One of Edwin's closest friends was his brother-in-law and long time neighbor, James Dean. Somewhere in the 1870s, Grove Chapel and the people connected with it became identified with the Plymouth Brethren, a dissenting group from the Church of England having its origins around 1827. The first identified Plymouth Brethren evangelist to Australia was Harrison Ord, an engineer who had been converted under Charles Spurgeon and who became a notable evangelist during the revival in England. In 1876 he moved to Australia and evangelized throughout Victoria and Tasmania.
On the day of the first Bible conference at Tollymore (Grove Chapel) in January, 1873, James went to the races with his wife, Annie. He became dissatisfied and ended up attending the conference meeting where he was converted. Together, the two friends rode their bicycles up and down the coast, from Wynyard to Circular point, evangelizing. Edwin drove in a horse and cart on alternate Sundays to Sisters Creek to preach and at lunch hours sometimes preached in the streets of Wynyard. His grandson was to wonder if his efforts of going down the coast involved trying to covert the rabbits. It may well have been that his commitment to evangelism militated against success in business. But those roots lay deep in the dissenting traditions of Leicester passed down from his ancestors.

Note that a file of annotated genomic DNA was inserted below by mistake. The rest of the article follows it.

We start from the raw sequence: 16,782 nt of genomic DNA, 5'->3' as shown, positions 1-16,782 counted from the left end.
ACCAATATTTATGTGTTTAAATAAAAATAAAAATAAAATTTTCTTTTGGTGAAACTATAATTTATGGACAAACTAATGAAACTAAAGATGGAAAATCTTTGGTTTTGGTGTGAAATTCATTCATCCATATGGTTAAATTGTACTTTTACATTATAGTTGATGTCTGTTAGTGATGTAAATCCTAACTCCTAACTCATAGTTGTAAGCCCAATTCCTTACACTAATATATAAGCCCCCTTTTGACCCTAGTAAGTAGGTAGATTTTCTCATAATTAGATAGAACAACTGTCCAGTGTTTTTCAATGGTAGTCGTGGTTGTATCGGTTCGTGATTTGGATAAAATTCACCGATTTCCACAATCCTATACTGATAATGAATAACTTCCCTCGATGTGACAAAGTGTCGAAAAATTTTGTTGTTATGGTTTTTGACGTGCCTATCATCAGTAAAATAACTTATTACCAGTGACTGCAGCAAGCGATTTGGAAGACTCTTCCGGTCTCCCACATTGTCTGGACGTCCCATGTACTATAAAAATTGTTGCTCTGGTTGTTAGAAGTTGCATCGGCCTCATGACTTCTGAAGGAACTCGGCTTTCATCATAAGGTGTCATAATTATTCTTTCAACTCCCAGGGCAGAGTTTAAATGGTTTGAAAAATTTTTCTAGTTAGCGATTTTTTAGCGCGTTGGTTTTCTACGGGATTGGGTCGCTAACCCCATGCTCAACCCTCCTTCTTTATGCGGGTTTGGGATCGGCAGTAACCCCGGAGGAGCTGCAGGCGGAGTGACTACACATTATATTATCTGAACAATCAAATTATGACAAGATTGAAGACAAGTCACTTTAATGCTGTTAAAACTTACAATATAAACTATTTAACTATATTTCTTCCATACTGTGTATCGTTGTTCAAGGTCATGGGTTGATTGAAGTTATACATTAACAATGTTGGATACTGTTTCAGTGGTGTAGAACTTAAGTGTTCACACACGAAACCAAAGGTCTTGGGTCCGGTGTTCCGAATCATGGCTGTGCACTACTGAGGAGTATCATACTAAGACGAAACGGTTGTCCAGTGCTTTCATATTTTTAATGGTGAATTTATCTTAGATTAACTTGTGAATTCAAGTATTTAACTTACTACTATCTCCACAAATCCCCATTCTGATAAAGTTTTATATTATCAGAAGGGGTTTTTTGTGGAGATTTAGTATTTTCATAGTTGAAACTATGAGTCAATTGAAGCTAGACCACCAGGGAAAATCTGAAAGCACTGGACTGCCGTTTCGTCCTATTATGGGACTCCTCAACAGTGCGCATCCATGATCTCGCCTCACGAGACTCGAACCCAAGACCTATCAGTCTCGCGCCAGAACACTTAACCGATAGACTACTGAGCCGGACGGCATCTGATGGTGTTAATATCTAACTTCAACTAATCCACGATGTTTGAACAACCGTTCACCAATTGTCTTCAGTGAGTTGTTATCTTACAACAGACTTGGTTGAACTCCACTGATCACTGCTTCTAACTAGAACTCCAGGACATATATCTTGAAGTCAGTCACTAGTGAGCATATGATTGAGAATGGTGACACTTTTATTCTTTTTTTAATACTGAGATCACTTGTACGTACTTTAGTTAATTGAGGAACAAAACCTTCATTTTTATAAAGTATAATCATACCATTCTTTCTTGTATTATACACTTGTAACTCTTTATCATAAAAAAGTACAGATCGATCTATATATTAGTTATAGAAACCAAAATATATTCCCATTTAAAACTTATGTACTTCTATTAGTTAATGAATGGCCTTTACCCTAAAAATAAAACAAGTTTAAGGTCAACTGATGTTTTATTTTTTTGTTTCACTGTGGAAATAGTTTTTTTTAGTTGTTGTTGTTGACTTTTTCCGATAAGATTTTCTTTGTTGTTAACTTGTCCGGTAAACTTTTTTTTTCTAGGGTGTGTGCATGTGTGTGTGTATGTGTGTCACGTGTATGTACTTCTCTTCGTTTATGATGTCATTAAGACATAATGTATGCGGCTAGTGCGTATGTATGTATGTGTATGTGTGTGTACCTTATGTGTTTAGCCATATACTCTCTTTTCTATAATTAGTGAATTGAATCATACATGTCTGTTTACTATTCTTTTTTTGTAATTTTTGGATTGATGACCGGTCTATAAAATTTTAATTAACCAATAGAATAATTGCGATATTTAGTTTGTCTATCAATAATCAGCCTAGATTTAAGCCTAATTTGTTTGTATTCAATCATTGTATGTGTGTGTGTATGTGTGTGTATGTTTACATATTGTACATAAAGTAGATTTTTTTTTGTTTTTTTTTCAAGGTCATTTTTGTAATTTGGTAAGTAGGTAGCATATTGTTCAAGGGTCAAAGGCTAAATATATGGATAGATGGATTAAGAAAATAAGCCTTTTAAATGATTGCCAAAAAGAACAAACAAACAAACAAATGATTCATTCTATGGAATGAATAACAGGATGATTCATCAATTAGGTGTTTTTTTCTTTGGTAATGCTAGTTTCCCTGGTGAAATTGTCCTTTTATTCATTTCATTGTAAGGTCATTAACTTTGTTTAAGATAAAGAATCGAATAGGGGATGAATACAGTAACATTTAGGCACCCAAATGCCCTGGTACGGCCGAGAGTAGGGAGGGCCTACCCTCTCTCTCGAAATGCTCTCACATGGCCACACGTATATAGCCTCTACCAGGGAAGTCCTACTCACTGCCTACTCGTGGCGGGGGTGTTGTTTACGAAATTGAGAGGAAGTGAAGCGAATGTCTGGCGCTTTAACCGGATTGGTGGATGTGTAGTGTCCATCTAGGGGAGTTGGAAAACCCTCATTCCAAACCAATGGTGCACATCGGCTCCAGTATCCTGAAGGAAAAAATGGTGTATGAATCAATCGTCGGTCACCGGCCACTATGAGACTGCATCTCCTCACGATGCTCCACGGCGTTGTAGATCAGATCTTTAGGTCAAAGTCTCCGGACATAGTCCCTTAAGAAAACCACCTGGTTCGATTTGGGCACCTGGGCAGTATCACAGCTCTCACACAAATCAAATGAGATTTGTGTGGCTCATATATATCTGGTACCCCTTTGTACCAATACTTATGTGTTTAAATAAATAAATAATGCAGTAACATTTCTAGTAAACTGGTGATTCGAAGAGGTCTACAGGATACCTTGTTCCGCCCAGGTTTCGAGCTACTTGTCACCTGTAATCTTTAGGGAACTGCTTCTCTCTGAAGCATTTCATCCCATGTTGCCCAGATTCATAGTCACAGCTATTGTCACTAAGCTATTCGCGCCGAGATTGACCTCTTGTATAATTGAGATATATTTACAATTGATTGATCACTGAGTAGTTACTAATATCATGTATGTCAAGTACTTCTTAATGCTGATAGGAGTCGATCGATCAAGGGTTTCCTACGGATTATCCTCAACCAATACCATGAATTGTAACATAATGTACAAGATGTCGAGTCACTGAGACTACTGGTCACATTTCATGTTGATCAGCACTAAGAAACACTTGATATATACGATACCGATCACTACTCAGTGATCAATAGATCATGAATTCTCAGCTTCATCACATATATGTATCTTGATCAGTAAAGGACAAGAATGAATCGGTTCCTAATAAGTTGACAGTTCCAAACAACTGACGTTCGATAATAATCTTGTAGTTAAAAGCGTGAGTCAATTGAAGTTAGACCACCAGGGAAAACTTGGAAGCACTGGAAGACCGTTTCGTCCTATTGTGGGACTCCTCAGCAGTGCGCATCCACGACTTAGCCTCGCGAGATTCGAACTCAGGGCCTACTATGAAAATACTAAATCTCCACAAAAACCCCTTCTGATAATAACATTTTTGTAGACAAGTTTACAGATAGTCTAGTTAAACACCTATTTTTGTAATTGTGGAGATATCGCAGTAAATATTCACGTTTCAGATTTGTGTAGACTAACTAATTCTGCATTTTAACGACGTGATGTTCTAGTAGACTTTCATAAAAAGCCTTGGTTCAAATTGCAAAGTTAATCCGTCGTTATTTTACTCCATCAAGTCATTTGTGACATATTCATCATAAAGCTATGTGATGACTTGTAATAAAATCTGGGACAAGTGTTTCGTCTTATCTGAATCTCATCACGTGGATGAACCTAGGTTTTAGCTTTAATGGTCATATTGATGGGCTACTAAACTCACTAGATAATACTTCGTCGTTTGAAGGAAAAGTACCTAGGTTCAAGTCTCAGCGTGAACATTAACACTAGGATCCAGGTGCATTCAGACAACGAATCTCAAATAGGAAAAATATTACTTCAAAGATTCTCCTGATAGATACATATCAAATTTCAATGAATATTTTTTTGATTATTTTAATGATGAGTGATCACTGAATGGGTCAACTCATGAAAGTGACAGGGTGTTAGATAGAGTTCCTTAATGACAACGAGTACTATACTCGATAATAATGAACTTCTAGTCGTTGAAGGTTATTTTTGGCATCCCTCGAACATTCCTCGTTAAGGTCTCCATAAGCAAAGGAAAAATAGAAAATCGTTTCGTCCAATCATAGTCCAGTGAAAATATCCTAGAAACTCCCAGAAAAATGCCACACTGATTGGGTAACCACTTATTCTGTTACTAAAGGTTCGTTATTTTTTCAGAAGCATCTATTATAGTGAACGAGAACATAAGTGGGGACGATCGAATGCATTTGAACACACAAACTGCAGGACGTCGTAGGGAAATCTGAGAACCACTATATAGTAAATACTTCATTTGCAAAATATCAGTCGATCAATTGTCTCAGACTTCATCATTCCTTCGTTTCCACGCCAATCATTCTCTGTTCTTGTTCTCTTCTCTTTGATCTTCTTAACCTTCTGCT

His grandchildren remember him as a dignified man, white haired with a fresh clear complexion and a neat, square-cut beard. His build was stocky and compact, his manner sedate and his speech measured. Inventive, independent, strong-willed, perhaps even hard, and physically strong, he was both respected and loved.
Edwin lived a full life until his death in 1932 at the age of eighty years. A fortnight before he died, it is rumoured, he rode his bicycle to Stanley to check on some land.